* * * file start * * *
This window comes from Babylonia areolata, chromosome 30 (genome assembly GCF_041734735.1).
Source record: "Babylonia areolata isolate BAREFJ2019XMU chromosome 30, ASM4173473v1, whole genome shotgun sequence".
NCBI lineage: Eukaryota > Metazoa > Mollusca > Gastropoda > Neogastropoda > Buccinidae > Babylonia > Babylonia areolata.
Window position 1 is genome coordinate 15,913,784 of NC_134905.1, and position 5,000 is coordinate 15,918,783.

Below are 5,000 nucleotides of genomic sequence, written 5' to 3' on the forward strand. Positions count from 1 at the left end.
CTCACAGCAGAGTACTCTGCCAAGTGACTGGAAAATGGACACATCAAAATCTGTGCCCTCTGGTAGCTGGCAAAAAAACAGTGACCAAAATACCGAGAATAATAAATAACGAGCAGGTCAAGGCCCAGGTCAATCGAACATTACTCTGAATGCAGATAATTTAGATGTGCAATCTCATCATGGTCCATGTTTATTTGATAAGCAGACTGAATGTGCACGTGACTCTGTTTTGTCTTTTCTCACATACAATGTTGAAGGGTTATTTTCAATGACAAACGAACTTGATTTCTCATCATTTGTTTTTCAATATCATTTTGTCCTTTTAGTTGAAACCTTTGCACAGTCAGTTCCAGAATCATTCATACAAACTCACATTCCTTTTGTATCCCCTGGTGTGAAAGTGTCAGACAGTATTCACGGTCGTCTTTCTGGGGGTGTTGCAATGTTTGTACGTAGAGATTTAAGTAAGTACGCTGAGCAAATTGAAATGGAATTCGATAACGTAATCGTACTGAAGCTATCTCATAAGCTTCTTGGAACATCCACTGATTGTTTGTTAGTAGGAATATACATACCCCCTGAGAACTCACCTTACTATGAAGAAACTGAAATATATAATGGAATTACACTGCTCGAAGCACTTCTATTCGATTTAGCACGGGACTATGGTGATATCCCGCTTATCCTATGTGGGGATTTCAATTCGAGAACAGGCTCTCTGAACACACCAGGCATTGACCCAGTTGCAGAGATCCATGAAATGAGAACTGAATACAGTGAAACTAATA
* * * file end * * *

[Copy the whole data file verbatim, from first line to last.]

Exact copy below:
This window comes from Babylonia areolata, chromosome 30 (genome assembly GCF_041734735.1).
Source record: "Babylonia areolata isolate BAREFJ2019XMU chromosome 30, ASM4173473v1, whole genome shotgun sequence".
NCBI lineage: Eukaryota > Metazoa > Mollusca > Gastropoda > Neogastropoda > Buccinidae > Babylonia > Babylonia areolata.
Window position 1 is genome coordinate 15,913,784 of NC_134905.1, and position 5,000 is coordinate 15,918,783.

Below are 5,000 nucleotides of genomic sequence, written 5' to 3' on the forward strand. Positions count from 1 at the left end.
CTCACAGCAGAGTACTCTGCCAAGTGACTGGAAAATGGACACATCAAAATCTGTGCCCTCTGGTAGCTGGCAAAAAAACAGTGACCAAAATACCGAGAATAATAAATAACGAGCAGGTCAAGGCCCAGGTCAATCGAACATTACTCTGAATGCAGATAATTTAGATGTGCAATCTCATCATGGTCCATGTTTATTTGATAAGCAGACTGAATGTGCACGTGACTCTGTTTTGTCTTTTCTCACATACAATGTTGAAGGGTTATTTTCAATGACAAACGAACTTGATTTCTCATCATTTGTTTTTCAATATCATTTTGTCCTTTTAGTTGAAACCTTTGCACAGTCAGTTCCAGAATCATTCATACAAACTCACATTCCTTTTGTATCCCCTGGTGTGAAAGTGTCAGACAGTATTCACGGTCGTCTTTCTGGGGGTGTTGCAATGTTTGTACGTAGAGATTTAAGTAAGTACGCTGAGCAAATTGAAATGGAATTCGATAACGTAATCGTACTGAAGCTATCTCATAAGCTTCTTGGAACATCCACTGATTGTTTGTTAGTAGGAATATACATACCCCCTGAGAACTCACCTTACTATGAAGAAACTGAAATATATAATGGAATTACACTGCTCGAAGCACTTCTATTCGATTTAGCACGGGACTATGGTGATATCCCGCTTATCCTATGTGGGGATTTCAATTCGAGAACAGGCTCTCTGAACACACCAGGCATTGACCCAGTTGCAGAGATCCATGAAATGAGAACTGAATACAGTGAAACTAATA